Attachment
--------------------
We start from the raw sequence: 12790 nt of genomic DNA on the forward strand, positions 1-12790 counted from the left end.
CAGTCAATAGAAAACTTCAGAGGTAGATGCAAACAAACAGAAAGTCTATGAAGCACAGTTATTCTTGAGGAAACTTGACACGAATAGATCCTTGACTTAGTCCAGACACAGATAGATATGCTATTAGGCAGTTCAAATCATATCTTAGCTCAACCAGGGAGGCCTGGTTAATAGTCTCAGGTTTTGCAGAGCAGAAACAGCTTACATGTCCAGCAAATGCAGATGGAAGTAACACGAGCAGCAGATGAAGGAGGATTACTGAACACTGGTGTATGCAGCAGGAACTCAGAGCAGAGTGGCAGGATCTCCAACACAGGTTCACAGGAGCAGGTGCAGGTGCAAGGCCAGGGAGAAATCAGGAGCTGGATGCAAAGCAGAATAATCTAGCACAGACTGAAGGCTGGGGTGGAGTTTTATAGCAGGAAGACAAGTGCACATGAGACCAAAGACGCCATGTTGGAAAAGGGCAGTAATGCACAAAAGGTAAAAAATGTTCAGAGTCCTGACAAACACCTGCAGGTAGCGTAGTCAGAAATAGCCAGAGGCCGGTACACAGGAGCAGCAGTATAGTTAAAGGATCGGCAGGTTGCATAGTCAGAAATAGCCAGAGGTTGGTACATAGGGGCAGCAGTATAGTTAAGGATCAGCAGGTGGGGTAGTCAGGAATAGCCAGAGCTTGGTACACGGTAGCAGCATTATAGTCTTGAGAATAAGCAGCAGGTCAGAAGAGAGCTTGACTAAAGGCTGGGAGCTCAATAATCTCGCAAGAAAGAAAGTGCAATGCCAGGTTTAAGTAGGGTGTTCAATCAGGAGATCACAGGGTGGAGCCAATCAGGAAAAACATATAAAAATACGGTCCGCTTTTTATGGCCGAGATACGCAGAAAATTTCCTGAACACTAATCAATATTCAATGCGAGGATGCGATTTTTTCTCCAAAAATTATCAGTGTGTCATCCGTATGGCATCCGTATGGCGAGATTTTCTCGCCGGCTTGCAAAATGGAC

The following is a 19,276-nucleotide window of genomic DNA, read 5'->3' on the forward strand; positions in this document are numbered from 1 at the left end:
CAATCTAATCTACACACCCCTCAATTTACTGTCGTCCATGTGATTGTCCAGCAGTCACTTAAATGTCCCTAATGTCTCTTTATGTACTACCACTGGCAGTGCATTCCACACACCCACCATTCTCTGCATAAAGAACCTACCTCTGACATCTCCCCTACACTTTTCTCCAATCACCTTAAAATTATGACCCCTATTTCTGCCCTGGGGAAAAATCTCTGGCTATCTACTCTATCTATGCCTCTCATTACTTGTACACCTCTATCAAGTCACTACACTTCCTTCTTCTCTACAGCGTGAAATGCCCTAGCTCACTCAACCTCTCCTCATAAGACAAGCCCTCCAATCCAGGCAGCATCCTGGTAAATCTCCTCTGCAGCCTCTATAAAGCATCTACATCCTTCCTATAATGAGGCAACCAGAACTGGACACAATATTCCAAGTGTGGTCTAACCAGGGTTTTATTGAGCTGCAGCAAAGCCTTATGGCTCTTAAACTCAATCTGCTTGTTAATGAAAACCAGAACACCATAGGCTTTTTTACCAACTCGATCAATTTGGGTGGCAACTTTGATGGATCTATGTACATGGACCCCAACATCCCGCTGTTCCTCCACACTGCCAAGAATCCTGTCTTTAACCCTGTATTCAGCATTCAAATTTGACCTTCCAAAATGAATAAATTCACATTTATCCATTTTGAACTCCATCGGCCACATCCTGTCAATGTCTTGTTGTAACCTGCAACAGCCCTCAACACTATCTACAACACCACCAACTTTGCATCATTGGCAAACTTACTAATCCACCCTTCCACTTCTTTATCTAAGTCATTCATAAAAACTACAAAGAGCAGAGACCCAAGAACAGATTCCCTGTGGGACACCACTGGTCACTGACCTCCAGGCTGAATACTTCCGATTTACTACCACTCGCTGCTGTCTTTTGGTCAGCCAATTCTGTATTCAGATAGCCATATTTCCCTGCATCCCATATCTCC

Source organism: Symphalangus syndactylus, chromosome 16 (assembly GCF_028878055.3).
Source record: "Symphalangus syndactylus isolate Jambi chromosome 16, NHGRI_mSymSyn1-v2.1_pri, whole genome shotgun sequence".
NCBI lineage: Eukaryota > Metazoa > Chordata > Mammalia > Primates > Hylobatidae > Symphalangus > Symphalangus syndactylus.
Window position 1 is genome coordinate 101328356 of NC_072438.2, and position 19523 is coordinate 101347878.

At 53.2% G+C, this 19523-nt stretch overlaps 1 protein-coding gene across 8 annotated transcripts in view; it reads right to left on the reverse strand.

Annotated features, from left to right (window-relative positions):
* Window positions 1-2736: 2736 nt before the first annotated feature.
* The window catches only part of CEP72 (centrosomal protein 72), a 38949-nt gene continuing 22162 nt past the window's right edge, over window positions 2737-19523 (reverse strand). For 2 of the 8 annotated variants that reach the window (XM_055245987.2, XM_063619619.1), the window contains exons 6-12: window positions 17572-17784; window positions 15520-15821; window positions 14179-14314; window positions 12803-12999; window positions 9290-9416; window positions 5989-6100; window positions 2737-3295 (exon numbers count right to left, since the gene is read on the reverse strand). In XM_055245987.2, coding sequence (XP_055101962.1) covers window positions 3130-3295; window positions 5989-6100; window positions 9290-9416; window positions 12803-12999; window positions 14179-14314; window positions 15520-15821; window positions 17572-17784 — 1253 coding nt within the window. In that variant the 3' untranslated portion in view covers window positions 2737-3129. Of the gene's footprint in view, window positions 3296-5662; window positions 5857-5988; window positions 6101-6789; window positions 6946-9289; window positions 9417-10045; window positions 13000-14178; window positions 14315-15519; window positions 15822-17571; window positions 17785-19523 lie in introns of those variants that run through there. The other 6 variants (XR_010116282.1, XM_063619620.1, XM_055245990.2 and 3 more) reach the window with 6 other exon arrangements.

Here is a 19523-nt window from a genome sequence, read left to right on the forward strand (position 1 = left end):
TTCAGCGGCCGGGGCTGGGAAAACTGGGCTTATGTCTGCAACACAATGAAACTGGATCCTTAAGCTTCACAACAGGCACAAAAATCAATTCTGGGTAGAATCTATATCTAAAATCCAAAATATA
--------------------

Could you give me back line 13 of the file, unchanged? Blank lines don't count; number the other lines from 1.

Here is a 19523-nt window from a genome sequence, read left to right on the forward strand (position 1 = left end):